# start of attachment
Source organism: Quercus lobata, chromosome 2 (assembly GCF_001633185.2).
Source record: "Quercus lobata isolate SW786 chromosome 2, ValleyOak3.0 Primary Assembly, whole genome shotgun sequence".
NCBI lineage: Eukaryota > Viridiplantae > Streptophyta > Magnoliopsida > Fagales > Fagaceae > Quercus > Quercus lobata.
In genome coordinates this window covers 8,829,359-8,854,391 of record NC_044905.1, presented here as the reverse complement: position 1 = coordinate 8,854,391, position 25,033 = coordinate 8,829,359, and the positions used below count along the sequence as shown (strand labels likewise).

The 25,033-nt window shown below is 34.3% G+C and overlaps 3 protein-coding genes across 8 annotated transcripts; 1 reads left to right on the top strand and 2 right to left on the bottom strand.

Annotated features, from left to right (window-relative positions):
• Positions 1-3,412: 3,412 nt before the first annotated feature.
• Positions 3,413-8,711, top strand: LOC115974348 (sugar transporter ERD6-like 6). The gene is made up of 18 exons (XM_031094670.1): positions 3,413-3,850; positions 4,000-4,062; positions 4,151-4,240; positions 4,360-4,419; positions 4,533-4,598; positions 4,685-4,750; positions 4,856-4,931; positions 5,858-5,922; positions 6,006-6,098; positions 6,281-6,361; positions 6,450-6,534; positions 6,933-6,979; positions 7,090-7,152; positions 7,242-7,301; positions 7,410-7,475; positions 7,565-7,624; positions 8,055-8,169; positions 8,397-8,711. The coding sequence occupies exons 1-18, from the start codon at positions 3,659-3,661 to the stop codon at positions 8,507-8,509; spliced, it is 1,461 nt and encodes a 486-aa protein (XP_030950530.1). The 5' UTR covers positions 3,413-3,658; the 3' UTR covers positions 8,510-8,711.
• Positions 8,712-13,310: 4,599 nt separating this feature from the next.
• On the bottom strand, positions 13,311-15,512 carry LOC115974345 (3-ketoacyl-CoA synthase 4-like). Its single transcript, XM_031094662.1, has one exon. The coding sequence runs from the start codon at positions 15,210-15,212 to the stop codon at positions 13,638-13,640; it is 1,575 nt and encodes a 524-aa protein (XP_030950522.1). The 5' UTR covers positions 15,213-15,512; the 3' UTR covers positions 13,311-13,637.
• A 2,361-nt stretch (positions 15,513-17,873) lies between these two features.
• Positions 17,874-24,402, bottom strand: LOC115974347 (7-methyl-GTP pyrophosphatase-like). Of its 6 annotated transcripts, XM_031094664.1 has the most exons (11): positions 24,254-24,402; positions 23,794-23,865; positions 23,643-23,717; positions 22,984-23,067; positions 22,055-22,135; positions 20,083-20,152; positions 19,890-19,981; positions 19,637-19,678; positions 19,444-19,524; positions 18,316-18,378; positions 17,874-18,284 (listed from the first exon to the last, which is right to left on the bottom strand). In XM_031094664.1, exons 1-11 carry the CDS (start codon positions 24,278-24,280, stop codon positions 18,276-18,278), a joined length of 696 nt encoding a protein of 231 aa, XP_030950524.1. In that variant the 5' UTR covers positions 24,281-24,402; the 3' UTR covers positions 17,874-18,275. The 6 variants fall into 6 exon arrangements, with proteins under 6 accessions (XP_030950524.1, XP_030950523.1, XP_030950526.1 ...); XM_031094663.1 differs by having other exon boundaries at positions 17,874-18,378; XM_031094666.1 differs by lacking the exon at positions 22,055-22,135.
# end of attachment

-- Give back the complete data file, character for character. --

Source organism: Quercus lobata, chromosome 2 (assembly GCF_001633185.2).
Source record: "Quercus lobata isolate SW786 chromosome 2, ValleyOak3.0 Primary Assembly, whole genome shotgun sequence".
NCBI lineage: Eukaryota > Viridiplantae > Streptophyta > Magnoliopsida > Fagales > Fagaceae > Quercus > Quercus lobata.
In genome coordinates this window covers 8,829,359-8,854,391 of record NC_044905.1, presented here as the reverse complement: position 1 = coordinate 8,854,391, position 25,033 = coordinate 8,829,359, and the positions used below count along the sequence as shown (strand labels likewise).

The 25,033-nt window shown below is 34.3% G+C and overlaps 3 protein-coding genes across 8 annotated transcripts; 1 reads left to right on the top strand and 2 right to left on the bottom strand.

Annotated features, from left to right (window-relative positions):
• Positions 1-3,412: 3,412 nt before the first annotated feature.
• Positions 3,413-8,711, top strand: LOC115974348 (sugar transporter ERD6-like 6). The gene is made up of 18 exons (XM_031094670.1): positions 3,413-3,850; positions 4,000-4,062; positions 4,151-4,240; positions 4,360-4,419; positions 4,533-4,598; positions 4,685-4,750; positions 4,856-4,931; positions 5,858-5,922; positions 6,006-6,098; positions 6,281-6,361; positions 6,450-6,534; positions 6,933-6,979; positions 7,090-7,152; positions 7,242-7,301; positions 7,410-7,475; positions 7,565-7,624; positions 8,055-8,169; positions 8,397-8,711. The coding sequence occupies exons 1-18, from the start codon at positions 3,659-3,661 to the stop codon at positions 8,507-8,509; spliced, it is 1,461 nt and encodes a 486-aa protein (XP_030950530.1). The 5' UTR covers positions 3,413-3,658; the 3' UTR covers positions 8,510-8,711.
• Positions 8,712-13,310: 4,599 nt separating this feature from the next.
• On the bottom strand, positions 13,311-15,512 carry LOC115974345 (3-ketoacyl-CoA synthase 4-like). Its single transcript, XM_031094662.1, has one exon. The coding sequence runs from the start codon at positions 15,210-15,212 to the stop codon at positions 13,638-13,640; it is 1,575 nt and encodes a 524-aa protein (XP_030950522.1). The 5' UTR covers positions 15,213-15,512; the 3' UTR covers positions 13,311-13,637.
• A 2,361-nt stretch (positions 15,513-17,873) lies between these two features.
• Positions 17,874-24,402, bottom strand: LOC115974347 (7-methyl-GTP pyrophosphatase-like). Of its 6 annotated transcripts, XM_031094664.1 has the most exons (11): positions 24,254-24,402; positions 23,794-23,865; positions 23,643-23,717; positions 22,984-23,067; positions 22,055-22,135; positions 20,083-20,152; positions 19,890-19,981; positions 19,637-19,678; positions 19,444-19,524; positions 18,316-18,378; positions 17,874-18,284 (listed from the first exon to the last, which is right to left on the bottom strand). In XM_031094664.1, exons 1-11 carry the CDS (start codon positions 24,278-24,280, stop codon positions 18,276-18,278), a joined length of 696 nt encoding a protein of 231 aa, XP_030950524.1. In that variant the 5' UTR covers positions 24,281-24,402; the 3' UTR covers positions 17,874-18,275. The 6 variants fall into 6 exon arrangements, with proteins under 6 accessions (XP_030950524.1, XP_030950523.1, XP_030950526.1 ...); XM_031094663.1 differs by having other exon boundaries at positions 17,874-18,378; XM_031094666.1 differs by lacking the exon at positions 22,055-22,135.